Bozeman Montana Real Estate Information Archive


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NYU Buys Two Buildings at $1,000 a Foot

by Tim Hart

If you thought real estate prices were soaring in the greater Bozeman area, at least you can hang your hat on the fact that New York City will always set the standard for high prices. New York University paid $157 million dollars for two buildings in downtown Manhattan in an effort to expand for their growing university.

708 Broadway and 404 Lafayette St. share approximately 151,000 square feet between them, a respectable expansion. However, in comparison to the price they paid for the two buildings, the cost per square foot comes out to more than $1,000. The properties were vacant at the time of the sale. NYU wants to use the building as a new fitness center and NYU believes the purchase will be cost effective over time.

Unfortunately, the buildings sales history reflects poorly on the school. The price they paid was unheard of right after the crash. These same buildings sold for 39 million in 2005, before the crash even occurred. The sellers were real estate investors, who clearly made a killing on their 2005 purchase. Real estate values have sky rocketed in Manhattan mainly due to the recent demand by offices and retail stores for downtown Manhattan locations. NYU’s timing for their purchase seems questionable, especially because they are an institution that has a buffer from the harsh economic effects of a market crash compared to individuals.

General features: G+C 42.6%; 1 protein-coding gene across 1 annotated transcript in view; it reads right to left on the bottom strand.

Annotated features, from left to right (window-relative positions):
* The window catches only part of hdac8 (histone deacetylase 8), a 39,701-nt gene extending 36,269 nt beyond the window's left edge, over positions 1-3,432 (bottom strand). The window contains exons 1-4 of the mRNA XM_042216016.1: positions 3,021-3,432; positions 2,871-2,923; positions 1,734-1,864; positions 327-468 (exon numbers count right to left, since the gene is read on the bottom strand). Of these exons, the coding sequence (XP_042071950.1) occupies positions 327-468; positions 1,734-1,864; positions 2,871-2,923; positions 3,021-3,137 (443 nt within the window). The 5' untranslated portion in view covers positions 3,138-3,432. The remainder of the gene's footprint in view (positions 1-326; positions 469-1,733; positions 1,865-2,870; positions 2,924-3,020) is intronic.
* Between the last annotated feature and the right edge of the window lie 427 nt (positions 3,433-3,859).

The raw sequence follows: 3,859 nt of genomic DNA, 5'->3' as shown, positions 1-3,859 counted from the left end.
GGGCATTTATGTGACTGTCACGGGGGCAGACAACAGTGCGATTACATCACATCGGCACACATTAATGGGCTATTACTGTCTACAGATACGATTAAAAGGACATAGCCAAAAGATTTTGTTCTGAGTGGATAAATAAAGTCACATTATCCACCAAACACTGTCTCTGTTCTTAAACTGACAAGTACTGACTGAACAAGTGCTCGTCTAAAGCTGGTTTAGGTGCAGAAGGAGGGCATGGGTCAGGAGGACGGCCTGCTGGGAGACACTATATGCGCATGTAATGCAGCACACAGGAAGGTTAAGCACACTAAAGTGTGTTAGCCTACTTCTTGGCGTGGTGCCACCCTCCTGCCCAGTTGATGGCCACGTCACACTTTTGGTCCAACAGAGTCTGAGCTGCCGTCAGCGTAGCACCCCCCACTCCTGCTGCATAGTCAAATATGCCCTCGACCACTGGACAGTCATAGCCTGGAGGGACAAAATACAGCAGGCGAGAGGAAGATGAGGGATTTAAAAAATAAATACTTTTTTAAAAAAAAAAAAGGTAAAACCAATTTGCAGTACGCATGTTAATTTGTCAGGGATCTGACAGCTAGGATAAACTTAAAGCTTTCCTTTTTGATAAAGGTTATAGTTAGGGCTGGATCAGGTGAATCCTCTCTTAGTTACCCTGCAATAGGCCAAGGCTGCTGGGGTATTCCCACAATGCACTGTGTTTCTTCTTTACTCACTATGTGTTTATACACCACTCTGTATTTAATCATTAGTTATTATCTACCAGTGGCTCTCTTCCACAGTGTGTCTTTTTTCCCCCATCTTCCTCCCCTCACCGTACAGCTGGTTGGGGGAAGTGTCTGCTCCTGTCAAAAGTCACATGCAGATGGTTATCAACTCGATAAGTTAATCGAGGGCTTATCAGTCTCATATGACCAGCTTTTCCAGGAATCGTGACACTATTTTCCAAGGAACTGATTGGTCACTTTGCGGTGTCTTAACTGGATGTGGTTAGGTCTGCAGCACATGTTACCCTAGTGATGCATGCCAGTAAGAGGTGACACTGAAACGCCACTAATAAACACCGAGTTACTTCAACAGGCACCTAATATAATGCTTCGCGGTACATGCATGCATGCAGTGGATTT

I always enjoy seeing real estate prices and purchases in major cities because they remind me to always stay within reason and educate myself about a market prior to making a major purchase.


Builders in major cities have shifted their focus to taller, skinnier buildings, particularly when real estate is involved. In Manhattan, 4 sky scrapers are being built within blocks of eachother, all to add even more real estate potential to the burrow. New York City’s One57 building, the highest residential building in the city, reaches 1,005 feet.  The building just finished this year and already its reign as the tallest residential building may be coming to an quick end. Within the next few years, two more residential sky scrapers are expected to outpace the One 57. A third sky scraper, called the Nordstrom Tower, will reach 1,775 feet tall when it is completed, just one foot under the new One World Trade Center.

As cities continue to become more and more dense, cities have shifted their buildings to be skinny, and tall, in order to save room. A new sky scraper in New York, called the 111 West 57th building will only be 60 feet wide at its base. The demand for these homes seems to have come from rich, international buyers or domestic corporate tycoons.

Developers must pay a highly upfront, in the hopes of seeing a return on their investment. Generally, the higher the building, the more expensive the rooms, especially as the rooms reach higher and higher. In New York’s Central Park, higher condos can cost 1 or 2 % more per floor, and almost 20% more when the view down to the park is unobstructed. The shift in New York, towards skinny high-rise condos has started an ever-increasing trend towards the luxury, trophy homes or apartments in major urban areas.


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